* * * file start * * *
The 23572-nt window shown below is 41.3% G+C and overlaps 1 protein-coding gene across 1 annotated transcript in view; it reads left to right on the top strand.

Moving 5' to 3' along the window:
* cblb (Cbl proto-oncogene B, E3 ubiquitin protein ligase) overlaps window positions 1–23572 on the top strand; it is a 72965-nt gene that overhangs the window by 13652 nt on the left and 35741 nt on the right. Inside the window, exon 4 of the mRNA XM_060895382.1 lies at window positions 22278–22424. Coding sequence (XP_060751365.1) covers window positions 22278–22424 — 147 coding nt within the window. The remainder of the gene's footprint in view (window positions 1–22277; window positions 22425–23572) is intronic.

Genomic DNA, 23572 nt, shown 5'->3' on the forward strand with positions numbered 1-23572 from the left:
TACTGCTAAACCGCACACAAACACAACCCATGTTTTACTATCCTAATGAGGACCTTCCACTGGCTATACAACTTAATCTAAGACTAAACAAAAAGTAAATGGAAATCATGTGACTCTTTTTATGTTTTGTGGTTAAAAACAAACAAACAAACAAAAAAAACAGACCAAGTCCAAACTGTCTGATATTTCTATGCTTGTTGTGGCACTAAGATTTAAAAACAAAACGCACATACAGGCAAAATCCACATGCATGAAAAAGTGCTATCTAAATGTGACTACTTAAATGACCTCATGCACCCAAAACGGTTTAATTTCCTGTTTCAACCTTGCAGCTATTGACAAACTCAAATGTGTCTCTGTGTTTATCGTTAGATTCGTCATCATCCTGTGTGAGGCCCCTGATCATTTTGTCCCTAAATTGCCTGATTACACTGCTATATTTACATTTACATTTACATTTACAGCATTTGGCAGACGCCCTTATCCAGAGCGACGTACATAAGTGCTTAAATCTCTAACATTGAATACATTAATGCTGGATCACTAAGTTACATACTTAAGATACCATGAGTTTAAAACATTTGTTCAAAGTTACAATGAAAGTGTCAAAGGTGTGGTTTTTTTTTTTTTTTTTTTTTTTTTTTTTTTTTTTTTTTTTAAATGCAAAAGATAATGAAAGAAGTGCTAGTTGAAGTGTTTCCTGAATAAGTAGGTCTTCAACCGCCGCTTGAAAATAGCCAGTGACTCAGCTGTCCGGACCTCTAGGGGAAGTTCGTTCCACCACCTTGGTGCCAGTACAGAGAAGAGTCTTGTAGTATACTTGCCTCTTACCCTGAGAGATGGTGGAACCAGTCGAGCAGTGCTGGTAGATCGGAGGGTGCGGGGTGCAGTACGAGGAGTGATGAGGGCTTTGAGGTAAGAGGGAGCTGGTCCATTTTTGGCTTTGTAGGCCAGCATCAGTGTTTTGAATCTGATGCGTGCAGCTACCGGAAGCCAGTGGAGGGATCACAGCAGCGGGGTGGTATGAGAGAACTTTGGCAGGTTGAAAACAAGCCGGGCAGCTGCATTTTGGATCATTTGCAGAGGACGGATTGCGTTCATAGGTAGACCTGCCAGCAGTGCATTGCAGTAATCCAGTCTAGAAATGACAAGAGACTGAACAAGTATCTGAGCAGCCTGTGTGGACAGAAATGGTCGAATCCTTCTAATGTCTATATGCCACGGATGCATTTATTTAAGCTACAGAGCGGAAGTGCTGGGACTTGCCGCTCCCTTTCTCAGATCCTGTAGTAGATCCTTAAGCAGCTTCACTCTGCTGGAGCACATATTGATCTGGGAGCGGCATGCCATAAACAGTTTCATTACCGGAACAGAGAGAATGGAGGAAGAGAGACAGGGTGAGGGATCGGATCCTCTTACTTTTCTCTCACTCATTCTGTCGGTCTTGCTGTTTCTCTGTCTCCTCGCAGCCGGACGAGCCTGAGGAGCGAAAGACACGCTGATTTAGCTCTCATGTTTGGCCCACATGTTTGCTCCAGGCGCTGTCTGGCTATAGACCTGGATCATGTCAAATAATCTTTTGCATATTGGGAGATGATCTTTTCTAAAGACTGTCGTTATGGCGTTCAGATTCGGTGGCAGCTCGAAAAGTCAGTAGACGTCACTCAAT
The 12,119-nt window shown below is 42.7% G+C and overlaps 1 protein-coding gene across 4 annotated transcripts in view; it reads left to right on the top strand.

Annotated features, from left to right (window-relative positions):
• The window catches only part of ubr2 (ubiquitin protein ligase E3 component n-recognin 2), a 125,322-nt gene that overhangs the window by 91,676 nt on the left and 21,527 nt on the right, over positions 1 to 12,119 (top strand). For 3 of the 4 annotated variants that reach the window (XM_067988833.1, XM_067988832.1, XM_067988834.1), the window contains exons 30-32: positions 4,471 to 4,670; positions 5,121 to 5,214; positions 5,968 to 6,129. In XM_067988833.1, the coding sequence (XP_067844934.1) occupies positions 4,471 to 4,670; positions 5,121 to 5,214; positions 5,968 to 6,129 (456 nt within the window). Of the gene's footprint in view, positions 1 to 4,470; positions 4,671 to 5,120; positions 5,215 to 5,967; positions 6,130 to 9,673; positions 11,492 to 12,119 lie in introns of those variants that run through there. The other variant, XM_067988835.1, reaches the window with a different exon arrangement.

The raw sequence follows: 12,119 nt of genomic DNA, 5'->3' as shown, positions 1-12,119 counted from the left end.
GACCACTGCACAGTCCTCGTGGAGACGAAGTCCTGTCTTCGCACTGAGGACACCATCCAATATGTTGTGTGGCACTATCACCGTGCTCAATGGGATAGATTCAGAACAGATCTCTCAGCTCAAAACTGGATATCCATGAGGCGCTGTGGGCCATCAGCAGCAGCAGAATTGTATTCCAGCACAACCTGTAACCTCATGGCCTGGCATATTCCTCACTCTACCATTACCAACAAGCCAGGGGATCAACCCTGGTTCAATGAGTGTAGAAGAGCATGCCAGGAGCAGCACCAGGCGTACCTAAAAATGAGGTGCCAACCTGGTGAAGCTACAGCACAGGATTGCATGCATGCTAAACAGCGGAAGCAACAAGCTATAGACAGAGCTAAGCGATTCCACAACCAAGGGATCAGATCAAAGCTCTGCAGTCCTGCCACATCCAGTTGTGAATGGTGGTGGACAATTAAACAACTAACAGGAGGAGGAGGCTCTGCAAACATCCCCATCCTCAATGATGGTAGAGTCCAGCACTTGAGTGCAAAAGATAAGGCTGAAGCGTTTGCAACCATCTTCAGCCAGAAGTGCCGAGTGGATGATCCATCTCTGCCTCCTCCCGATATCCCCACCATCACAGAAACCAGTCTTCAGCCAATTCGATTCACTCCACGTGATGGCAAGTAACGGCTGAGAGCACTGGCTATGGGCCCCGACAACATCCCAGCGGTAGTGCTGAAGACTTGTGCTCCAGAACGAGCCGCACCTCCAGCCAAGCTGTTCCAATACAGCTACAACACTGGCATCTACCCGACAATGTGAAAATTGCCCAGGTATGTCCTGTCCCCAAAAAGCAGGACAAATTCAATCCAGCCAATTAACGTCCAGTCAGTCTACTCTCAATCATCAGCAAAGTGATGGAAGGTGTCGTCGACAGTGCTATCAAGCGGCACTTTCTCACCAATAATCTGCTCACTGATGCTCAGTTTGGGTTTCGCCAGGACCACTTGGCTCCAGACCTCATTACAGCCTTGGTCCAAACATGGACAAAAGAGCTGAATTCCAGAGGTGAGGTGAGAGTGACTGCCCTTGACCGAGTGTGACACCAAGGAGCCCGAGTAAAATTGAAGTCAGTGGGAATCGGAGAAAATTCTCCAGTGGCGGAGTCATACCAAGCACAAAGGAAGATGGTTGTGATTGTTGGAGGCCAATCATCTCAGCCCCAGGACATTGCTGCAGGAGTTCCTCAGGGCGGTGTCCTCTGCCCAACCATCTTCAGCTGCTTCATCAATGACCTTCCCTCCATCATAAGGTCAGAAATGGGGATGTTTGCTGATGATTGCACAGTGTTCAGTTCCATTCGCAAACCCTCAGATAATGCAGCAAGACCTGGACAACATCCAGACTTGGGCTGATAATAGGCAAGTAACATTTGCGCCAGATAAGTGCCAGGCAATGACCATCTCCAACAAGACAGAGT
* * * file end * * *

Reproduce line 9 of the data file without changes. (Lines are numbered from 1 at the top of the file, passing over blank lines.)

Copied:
The raw sequence follows: 12,119 nt of genomic DNA, 5'->3' as shown, positions 1-12,119 counted from the left end.